Two roads diverge at Lolo Pass. I took the one more traveled by. And that has made all the difference. Here were my choices: Montana State Route 93, which passes through towns and is the easier driving or swing out near the Bob Marshall Wilderness and take the virtually unsettled Route 83. I’d heard that Route 83 was more teeming with wildlife and much more scenic. When I asked the advice of some locals at the only café/bar/casino at Lolo Hot Springs, one answer struck me: “If you take 83, you better be an expert at defensive driving.” Seems that road is so teeming with wildlife that it’s pretty certain you are going to hit a deer or an elk or do a lot of swerving to avoid one. I thought about it for about three seconds and realized I’d rather see wildlife on some of the photo safaris I’m going on in Glacier and Yellowstone rather than observe local fauna on the hood of the Hobbit SUV.
As it turns out Route 93 was plenty scenic, immensely interesting and I even saw my share of wildlife. Here’s the best part of 93, it travels mostly through the Flathead Reservation of the Confederated Salish and Kootenai Tribes. While you might catch a glimpse of animals in the distance, you generally won’t see them splattered on the side of the road. That’s because, when the State of Montana decided to widen 93, effectively cutting the reservation in two with a large asphalt barrier, the Tribes rose up and demanded an intelligent wildlife plan. The result are a chain of wildlife passage tunnels under the highway and a few overhead grassed wildlife corridors. Unfortunately, except for the overpass, you can’t see them from the road. Which is exactly the point. They are wide and protected enough that animals pass from the mountain side of the reservation to the plains side easily and without danger. Infrared night vision cameras attest to how well traveled these wildlife corridors are. And speaking of the mountain side of the reservation, the Flathead tribes were the first to set aside a large part of their reservation as a designated wilderness area. It runs up to the west side of the Mission Mountain Range, adjoining the Flathead National Forest. The tribes work cooperatively with the Forest Service and both sides are open to all. But the reservation side includes the preservation of historic hunting routes and sacred spots as outlined by the elders. The tribes are using the preserve to maintain traditions including summer spiritual retreats and the gathering of medicinal herbs.
The next interesting stop was the Ninepipes Historical Museum of Montana.It turns out the Ninepipes are a local prominent Salish family. The fact that the museum is named after them is the first clue that this museum is something different. The impression is that Whites and Native Americans from all around the territory brought in their treasures from the attics and made a museum. It’s more informative, cohesive and filled with more valuable exhibits than it sounds. My impression from the museum is that even from an early day, there was much cooperation and friendship between White settlers and Natives. I’m extrapolating that from the many pictures of Natives and Whites posed together, showing prized bulls that they co-bred, appearing in rodeos together, and standing side by side in uniform before shipping off to fight in World Wars I and II. Even more interesting were the donated items that crossed cultures. I saw beadwork and pipes donated by a White family and noted as a gift from a prominent Native family. Then I’d see the donations of that Native family and, like as not, they were fancy Winchesters and farming tools that had been gifted to them by White families. The impression is also that the whole community decided to make a museum. For one large room featuring dioramas of early Indian life and typical wildlife, the backdrops are all painted by local artists and placards proudly announce which local hunter went out an bagged what specimen for the display. It’s a surprisingly intimate museum, like walking into a very large multicultural attic filled with valuable and often historic things (plus a few examples of beaded shirts made locally for the movie Dances with Wolves.) That sense of a community-made museum was enhanced when I entered the gift shop and chatted with a Kootenai woman who told me which items her family had donated.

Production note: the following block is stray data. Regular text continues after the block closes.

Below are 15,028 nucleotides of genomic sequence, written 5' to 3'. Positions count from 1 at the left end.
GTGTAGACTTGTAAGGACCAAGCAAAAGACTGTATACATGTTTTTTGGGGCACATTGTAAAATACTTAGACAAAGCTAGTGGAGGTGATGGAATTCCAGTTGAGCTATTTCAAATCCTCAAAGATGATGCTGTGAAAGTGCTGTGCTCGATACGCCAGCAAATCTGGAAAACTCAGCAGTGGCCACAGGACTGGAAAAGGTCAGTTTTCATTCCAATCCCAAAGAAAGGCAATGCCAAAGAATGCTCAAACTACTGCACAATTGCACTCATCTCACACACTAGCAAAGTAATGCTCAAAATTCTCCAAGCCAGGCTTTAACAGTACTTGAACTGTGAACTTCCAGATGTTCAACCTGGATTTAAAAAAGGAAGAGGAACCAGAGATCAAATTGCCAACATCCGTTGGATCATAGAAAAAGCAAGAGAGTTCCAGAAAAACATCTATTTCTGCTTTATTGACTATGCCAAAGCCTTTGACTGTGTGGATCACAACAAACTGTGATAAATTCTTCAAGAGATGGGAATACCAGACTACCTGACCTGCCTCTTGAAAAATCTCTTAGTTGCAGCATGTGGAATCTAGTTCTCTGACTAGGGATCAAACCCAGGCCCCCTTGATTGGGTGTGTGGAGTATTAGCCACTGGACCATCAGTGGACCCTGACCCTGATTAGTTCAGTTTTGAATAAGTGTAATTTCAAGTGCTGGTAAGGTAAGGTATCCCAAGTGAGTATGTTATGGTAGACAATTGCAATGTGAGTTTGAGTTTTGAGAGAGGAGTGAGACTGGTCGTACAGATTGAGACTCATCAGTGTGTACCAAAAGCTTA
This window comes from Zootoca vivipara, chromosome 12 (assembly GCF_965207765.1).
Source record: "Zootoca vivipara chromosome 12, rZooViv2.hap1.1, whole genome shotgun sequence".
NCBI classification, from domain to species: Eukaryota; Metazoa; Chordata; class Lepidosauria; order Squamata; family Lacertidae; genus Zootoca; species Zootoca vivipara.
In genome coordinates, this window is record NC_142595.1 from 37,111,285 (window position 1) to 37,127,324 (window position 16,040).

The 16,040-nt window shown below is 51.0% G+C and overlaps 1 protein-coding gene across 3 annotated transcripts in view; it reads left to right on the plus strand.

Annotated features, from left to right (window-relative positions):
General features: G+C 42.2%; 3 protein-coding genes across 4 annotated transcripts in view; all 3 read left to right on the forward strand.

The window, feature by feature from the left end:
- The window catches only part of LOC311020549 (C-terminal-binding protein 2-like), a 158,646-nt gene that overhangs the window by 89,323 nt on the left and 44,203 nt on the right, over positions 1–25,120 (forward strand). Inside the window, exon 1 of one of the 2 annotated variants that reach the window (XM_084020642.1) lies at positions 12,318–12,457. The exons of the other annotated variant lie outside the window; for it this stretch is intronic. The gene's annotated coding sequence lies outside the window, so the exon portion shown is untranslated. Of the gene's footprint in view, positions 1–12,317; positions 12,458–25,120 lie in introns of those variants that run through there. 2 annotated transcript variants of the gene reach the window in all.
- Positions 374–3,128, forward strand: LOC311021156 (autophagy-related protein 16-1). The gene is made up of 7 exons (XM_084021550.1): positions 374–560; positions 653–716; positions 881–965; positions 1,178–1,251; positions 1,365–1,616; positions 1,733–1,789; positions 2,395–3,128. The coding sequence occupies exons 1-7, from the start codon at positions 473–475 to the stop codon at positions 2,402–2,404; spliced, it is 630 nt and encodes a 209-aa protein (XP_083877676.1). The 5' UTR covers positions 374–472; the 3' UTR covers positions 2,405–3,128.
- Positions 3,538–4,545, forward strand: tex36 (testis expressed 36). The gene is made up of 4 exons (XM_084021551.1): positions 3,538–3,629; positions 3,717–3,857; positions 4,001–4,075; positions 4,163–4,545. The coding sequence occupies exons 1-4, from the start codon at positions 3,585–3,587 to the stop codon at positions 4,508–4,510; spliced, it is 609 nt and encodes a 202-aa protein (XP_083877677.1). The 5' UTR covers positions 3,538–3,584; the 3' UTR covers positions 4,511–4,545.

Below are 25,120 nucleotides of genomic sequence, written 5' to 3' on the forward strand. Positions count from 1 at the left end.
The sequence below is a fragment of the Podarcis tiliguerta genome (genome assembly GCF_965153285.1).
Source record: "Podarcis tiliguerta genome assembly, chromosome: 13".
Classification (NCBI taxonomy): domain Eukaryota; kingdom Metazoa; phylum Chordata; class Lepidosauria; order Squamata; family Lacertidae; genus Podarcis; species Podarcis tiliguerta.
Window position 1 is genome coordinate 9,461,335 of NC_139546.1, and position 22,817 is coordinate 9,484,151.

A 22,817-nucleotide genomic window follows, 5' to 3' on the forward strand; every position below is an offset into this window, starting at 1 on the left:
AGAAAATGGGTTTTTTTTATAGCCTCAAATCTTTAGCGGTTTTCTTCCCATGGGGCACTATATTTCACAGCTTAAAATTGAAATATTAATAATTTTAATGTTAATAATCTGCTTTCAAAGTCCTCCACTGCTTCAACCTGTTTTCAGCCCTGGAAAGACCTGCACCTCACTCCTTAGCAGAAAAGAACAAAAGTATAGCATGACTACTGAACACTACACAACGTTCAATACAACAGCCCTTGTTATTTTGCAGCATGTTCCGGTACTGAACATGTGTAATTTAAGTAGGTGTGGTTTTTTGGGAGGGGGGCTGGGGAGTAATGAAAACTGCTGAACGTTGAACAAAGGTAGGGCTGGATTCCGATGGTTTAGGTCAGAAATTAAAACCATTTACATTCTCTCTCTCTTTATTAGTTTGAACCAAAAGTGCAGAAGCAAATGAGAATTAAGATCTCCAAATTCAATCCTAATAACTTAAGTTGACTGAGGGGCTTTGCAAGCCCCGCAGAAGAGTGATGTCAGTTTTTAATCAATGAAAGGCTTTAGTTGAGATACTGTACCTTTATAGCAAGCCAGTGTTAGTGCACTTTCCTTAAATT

In addition to these highlights, I passed the Bison Reserve and saw one lonely bison off in the distance. However, I’d learned from the Ninepipes Museums just which local families had started breeding and protecting bison back in the early 1900s and fighting for a reserve. Seems it was a cooperative effort between Native and White families. I also had dramatic views of Flathead Lake, which is recreational on one end, but reserved only for Tribal use on the other.
By this time, I was in Kalispell and starving. But it seems Kalispell is closed for eating on a Monday afternoon, so I had to resort to a Bennigans. However, I did pass on dessert until I could get up to the oddly named Hungry Horse, which bills itself as Montana’s Huckleberry epicenter. It would be a safe bet to say that two out of three businesses provide some sort of Huckleberry merchandise, from Huckleberry beauty products to Huckleberry trail mix to Huckleberry cream pie. Given my bad reaction to all things lactose, I opted for the Old Skool Huckleberry pie.
Tomorrow, I join Glacier Guides on a hike along the Highline Trail. They promised me that the guides carry bear spray — and that Grizzlies won’t attack a party of six or more. But if I don’t return, now you know who to blame.